China has ramped up inspections of pork shipped from the United States, importers and industry sources said, the latest American product to be hit by a potentially costly slowdown at Chinese ports in the past couple of weeks.
Some trade experts said they believe Beijing is sending a defiant warning to Washington in response to sweeping U.S. trade demands made on China last week.
The stepped-up checks have even hit China’s WH Group Ltd (0288.HK), the world’s largest pork company and owner of Smithfield Foods in the U.S., and come amid increasing scrutiny of other U.S. farm goods, including fruit and logs.
Ports are opening and inspecting every cargo that arrives, said Luis Chein, a director at WH Group, China’s top importer of U.S. pork.
That compares with inspections carried out only “randomly” in the past, he told Reuters, significantly lengthening the time product stays at the port.
China’s General Administration of Customs, which oversees food imports, did not respond to a fax seeking comment.
Increased checks on U.S. products are “not terribly surprising,” said Even Rogers Pay, an agriculture analyst at China Policy, a Beijing-based consultancy.
“In a situation where trade tensions are high, China will enforce every possible regulation on its books. It makes strategic sense to do so at this point,” she said.
Late on Monday, China’s customs agency announced it was stepping up quarantine checks on apples and logs from the United States after detecting pests in imports of the products at Chinese ports.
U.S. President Donald Trump has threatened tariffs on up to $150 billion of Chinese goods, largely because of U.S. allegations that Beijing misappropriates U.S. technology through joint-venture requirements, unfair licensing practices, outright theft and state-backed acquisitions of U.S. technology firms.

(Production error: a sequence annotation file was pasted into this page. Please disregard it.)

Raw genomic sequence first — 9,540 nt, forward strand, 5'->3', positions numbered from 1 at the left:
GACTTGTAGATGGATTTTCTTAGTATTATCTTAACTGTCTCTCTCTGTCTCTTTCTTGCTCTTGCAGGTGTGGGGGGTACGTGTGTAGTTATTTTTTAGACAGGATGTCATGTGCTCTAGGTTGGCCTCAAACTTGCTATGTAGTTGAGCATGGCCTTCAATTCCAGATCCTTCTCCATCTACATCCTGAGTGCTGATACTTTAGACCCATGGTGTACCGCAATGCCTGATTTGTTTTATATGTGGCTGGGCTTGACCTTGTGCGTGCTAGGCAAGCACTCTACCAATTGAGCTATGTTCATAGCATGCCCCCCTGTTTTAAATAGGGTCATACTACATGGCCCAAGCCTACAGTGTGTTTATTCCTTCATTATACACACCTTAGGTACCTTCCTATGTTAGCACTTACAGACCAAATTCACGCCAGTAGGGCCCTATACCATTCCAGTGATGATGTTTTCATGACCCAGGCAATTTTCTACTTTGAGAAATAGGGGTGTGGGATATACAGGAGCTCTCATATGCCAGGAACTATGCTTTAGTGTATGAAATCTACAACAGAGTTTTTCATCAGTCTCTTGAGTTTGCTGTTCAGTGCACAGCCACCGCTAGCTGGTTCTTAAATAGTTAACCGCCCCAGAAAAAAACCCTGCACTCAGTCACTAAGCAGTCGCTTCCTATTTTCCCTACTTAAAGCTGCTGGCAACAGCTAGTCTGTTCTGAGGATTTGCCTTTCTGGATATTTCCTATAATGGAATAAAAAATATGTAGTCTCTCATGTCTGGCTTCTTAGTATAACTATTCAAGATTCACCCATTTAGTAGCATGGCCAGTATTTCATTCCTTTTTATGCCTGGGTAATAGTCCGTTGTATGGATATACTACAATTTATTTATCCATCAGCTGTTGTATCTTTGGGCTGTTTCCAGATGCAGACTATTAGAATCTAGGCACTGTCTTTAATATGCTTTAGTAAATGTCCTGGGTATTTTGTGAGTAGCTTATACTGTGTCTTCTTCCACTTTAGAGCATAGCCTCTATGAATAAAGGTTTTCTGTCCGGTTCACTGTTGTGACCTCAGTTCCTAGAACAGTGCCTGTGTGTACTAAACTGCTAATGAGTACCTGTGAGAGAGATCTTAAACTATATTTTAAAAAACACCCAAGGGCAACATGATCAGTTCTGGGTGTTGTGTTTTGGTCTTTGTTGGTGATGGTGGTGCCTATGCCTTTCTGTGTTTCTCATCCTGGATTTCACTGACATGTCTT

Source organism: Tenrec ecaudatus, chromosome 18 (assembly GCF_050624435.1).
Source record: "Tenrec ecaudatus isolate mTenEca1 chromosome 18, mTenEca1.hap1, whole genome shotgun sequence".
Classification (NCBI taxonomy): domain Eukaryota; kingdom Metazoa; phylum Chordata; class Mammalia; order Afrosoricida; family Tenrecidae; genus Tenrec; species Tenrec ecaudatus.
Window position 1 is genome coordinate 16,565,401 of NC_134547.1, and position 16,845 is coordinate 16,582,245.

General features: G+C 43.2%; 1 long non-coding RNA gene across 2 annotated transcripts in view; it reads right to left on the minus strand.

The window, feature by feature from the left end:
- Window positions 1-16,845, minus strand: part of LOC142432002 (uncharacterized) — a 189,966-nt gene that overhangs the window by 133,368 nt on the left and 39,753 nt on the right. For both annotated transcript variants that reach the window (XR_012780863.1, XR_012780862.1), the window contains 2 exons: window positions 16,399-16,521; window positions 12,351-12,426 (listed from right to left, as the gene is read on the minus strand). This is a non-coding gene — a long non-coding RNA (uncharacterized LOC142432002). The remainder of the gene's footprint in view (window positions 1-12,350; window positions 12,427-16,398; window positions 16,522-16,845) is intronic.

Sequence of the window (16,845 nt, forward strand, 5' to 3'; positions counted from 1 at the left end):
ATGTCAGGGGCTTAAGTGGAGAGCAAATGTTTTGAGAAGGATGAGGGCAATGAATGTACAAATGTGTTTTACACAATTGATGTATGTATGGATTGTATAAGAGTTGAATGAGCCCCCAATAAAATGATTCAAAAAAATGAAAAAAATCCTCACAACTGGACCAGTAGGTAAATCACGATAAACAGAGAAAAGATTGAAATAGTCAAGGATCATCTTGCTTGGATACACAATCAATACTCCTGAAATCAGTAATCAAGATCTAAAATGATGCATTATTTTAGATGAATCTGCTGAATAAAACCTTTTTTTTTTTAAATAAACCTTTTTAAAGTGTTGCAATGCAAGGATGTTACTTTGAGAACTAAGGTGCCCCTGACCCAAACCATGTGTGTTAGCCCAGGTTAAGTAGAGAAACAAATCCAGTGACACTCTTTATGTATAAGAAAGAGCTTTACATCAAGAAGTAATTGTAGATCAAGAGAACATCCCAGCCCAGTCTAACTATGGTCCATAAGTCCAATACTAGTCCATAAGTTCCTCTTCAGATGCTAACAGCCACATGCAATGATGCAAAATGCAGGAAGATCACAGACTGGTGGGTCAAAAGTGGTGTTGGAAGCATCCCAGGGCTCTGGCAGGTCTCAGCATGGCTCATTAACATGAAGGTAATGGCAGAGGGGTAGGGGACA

Beijing denies those accusations.
China’s top economic official, Liu He, will visit Washington next week to resume trade talks, the White House said on Monday, after a U.S. delegation led by Treasury Secretary Steven Mnuchin came away from a visit to Beijing last week with no agreement over a long list of U.S. trade demands.
From Days to Weeks
U.S. pork is now sitting at Chinese ports for up to two weeks, instead of a few days, industry sources told Reuters.
Most of the imported pork is frozen and not at risk of perishing. But the move comes on top of the additional 25% duties Beijing slapped on American pork and a slew of other goods last month, in retaliation for U.S. tariffs on steel and aluminium imports.
The United States is one of China’s top overseas pork suppliers, shipping $489 million worth of the meat last year.
A person working at a Shanghai-based meat trading firm said customs officials were also taking samples from about 20% of U.S. pork shipments since last month, up from about 5% previously.
He declined to be named because of the sensitive nature of the topic.
There had been no change for imports from other destinations the company buys from, including Canada and Europe, he added. Two German pork exporters said they were not aware of any changes to inspections.
Stepped up inspections and sampling were also cited in an April 30 report by the United States Department of Agriculture attache in Beijing, which said the new measures had started on April 23 but gave no further details.
The tariffs have already cut off demand for muscle cuts, or higher value pork meat, and pressured the price of so-called “variety” meat, such as offal and feet, the biggest portion of U.S. pork exports by volume.
In addition, China’s domestic hog prices have plunged in the first quarter, and are still hovering around eight-year lows of about 10 yuan ($1.57) per kg. That has led WH Group to sharply reduce its imports anyway this year, added Chein.
China’s total pork imports declined 10% to 595,611 tons in the first three months of the year, according to Chinese customs.
($1 = 6.3670 Chinese yuan renminbi)
Editor's Note: Reporting by Dominique Patton.; Additional reporting by Beijing Newsroom and Michael Hogan in HAMBURG; Editing by Tony Munroe and Martin Howell.